What is it with movie trailers lately? Aren’t they supposed to inform us TO A POINT? Leave us wanting more?
Take this trailer, for instance. Letters to Juliet. Girl is in a relationship with the lovely but distracted Gael Garcia Bernal. He cares way too much about pasta! I wonder if she’ll find someone who can’t live without her? Well, off to Verona where Romeo first met Juliet, two people who could not live without each other. I sense a theme! Girl finds a letter written in 1957 and answers it, bringing an elderly woman and her hot young grandson into her life. She goes on a road trip with them (because that isn’t strange at all) to find an elderly Italian man with the same name as a bunch of other elderly Italian men. Oh no, where is he? WILL HE BE FOUND? She calls her boyfriend, who, again, can’t be bothered. She does incredibly romantic things with the grandson and distracts him from driving. Grandma finds her lost love on a horse. Long looks over wine, wedding attire, AND IT KEEPS GOING. I now know exactly what’s going to happen in the entire movie, and could probably write a review about it. *BLINK*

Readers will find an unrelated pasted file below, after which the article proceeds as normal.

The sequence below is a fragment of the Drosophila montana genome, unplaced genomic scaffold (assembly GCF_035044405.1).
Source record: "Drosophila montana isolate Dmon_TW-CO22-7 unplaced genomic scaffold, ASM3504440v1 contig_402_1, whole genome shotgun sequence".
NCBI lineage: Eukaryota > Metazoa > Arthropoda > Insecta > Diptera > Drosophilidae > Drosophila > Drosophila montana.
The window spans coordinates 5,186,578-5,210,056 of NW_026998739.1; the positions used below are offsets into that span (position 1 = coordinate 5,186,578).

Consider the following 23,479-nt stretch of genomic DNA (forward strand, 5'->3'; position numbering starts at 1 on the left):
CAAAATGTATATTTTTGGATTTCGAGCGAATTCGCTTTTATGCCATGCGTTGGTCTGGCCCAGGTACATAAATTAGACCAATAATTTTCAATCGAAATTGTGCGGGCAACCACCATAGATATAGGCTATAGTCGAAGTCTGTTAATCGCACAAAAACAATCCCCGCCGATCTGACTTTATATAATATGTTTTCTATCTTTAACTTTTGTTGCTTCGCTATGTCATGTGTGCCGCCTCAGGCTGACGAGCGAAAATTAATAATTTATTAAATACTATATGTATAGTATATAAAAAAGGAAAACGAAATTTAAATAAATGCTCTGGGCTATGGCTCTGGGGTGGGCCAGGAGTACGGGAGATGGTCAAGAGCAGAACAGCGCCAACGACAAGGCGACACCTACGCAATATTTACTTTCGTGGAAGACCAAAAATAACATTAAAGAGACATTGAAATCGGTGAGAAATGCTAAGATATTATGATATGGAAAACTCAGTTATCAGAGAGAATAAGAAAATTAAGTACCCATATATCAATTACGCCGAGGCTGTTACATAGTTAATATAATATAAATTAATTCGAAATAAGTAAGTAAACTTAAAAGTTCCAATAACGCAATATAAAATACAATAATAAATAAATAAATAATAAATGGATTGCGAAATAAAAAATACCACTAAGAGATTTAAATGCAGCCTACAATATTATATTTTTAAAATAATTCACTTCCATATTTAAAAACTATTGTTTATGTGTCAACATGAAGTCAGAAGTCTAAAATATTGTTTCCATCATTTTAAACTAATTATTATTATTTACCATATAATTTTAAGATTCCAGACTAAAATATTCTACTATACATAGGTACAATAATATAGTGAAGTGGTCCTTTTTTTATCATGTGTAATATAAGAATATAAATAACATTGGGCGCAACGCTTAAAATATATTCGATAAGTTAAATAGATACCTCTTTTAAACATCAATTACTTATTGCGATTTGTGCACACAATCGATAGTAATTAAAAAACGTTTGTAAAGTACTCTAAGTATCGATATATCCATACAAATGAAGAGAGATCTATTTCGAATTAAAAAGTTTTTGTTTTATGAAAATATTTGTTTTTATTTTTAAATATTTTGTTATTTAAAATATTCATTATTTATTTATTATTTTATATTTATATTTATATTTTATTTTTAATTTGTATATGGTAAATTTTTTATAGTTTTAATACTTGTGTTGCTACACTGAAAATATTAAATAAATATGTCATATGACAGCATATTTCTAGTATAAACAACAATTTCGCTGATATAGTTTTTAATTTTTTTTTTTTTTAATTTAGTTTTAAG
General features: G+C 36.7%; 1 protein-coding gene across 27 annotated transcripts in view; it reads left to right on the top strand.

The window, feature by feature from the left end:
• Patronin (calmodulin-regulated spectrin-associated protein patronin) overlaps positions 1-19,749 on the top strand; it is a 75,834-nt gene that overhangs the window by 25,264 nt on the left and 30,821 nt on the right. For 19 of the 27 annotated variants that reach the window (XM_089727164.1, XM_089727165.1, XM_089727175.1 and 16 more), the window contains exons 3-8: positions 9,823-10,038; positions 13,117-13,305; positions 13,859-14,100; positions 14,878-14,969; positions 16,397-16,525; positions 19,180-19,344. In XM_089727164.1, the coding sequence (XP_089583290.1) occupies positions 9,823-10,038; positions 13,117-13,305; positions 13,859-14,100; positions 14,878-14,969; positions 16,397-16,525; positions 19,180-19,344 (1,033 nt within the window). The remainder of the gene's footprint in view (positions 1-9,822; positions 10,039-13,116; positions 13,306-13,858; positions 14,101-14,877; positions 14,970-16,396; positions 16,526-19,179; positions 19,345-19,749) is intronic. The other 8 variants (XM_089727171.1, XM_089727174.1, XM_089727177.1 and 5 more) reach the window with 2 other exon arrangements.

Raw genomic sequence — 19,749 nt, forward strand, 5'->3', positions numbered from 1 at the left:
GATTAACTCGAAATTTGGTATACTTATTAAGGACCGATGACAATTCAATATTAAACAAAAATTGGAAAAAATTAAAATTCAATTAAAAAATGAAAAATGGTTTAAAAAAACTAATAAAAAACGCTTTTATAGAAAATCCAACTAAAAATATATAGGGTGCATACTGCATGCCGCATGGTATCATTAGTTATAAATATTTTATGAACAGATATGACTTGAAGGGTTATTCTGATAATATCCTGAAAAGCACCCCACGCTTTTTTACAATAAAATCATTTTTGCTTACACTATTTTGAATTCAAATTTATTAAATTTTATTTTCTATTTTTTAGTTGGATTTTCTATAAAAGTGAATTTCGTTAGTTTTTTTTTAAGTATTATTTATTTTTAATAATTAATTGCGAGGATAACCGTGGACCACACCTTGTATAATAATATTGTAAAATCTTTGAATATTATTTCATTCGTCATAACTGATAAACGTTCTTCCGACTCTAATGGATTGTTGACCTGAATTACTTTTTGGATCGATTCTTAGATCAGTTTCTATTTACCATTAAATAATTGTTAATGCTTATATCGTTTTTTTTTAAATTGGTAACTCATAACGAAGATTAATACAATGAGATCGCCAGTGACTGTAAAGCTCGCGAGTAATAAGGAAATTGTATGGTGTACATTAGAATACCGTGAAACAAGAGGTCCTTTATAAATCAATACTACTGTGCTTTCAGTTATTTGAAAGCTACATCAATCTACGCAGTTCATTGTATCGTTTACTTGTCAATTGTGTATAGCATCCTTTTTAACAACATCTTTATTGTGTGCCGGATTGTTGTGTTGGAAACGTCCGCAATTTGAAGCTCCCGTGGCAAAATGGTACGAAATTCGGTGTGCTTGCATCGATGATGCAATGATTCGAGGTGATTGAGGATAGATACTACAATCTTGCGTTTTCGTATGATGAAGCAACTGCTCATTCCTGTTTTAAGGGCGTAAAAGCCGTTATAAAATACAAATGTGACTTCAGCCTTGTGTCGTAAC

One of my favorite things to do is to watch movie trailers. If I arrive late to a movie and miss them, I’m kind of pissed about it. That’s why I watch all of them online. Like when I saw the one for (500) Days of Summer? Instantly had to see the movie. I was counting down, it was the best feeling. Unfortunately, sometimes a trailer is so awesomesauce that the movie pales in comparison (this was apparently the case with Terminator Salvation, according to my sister). Another great one? A Single Man. Almost don’t want to ruin it by seeing the movie.
A trailer has GOT to strike right balance. Who can’t get that right?! Can I apply for the job? Because I think I could do it well.
Better than these fuckers, anyway.